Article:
The four-time ATP Challenger Tour champion reached another final at that level to begin 2020, defeating reigning Next Gen ATP Finals titlist Jannik Sinner in straight sets in the Bendigo second round. He then won his first ATP Tour match in Montpellier, gathering momentum before the Tour was suspended due to COVID-19.

“It was for sure tough. There were so many big tournaments coming up I had never played, like Indian Wells. We got there, practised, and then the tournament wasn’t played. It wasn’t easy,” Ruusuvuori said. “There were a lot of good opportunities coming up, and I thought I was playing well.”

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Ruusuvuori understood the situation was out of his control. The Finn stayed as busy as possible during the pandemic, working on fitness when it wasn’t safe to play tennis. His coach, Federico Ricci — who co-founded the Jarkko Nieminen Tennis Academy — also got him studying.

“Since we had a lot of time, he gave me classic matches to watch from Agassi, Sampras, guys like that,” Ruusuvuori said. “We tried to look at things they did, what the best guys do to try to get a couple points that you could try to get into your game.”

Ruusuvuori watched the 2001 US Open quarter-final between Andre Agassi and Pete Sampras, in which there were no service breaks in four tie-break sets. He also watched Marat Safin’s five-set victory against Roger Federer in the 2005 Australian Open semi-finals.

“Those were some pretty good matches to watch,” Ruusuvuori said. “I’ve also watched classic matches in the past, but seeing what they did and how things were then [helps]. Agassi still played against many of the players who are still on Tour, so there are a lot of similar things. It was nice.”

Ruusuvuori builds his game around his serve and forehand, and he believes he doesn’t have any glaring weaknesses. He’ll hope to show the world that when tennis returns. The Finn is most excited for the US Open, where he is scheduled to make his Grand Slam main draw debut.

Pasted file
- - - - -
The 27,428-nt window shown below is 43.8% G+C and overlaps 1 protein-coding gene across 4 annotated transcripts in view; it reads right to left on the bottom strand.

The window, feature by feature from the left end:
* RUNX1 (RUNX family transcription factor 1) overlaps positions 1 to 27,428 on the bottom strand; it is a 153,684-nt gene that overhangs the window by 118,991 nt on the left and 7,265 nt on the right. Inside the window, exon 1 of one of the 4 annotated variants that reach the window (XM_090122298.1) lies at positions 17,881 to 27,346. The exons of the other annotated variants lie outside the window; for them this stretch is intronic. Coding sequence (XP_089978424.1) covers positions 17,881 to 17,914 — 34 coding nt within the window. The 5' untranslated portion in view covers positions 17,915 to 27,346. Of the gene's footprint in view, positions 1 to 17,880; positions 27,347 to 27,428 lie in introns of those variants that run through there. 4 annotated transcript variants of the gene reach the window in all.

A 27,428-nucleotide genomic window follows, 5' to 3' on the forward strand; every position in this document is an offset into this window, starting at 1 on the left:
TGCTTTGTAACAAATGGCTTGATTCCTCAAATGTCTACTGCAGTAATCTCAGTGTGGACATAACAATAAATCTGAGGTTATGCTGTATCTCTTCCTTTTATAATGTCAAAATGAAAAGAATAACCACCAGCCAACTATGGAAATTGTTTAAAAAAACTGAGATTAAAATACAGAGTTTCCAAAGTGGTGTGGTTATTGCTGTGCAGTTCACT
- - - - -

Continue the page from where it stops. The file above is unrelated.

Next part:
“I’m just excited to get back to official matches,” Ruusuvuori said. “We’ve practised a lot now, so it’ll be nice to get back to playing.”

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'It Was Magic': The Day Stakhovsky Ended Federer's Historic Run

  • Posted: Jul 02, 2020

‘It Was Magic’: The Day Stakhovsky Ended Federer’s Historic Run

Ukrainian earned first Top 10 win against Federer

Roger Federer arrived at Wimbledon in 2013 as the defending champion, seeking his eighth crown at the All England Club. But the Swiss, who had reached the quarter-finals or better in his past 36 Grand Slam appearances, was eliminated in the second round by World No. 116 Sergiy Stakhovsky on Centre Court.

Federer entered the second-round clash in form, having lifted his sixth title at the NOVENTI OPEN in Halle with back-to-back victories against Tommy Haas and Mikhail Youzhny. In the opening match of his title defence at the All England Club, Federer dropped just five games to cruise past Victor Hanescu in 69 minutes.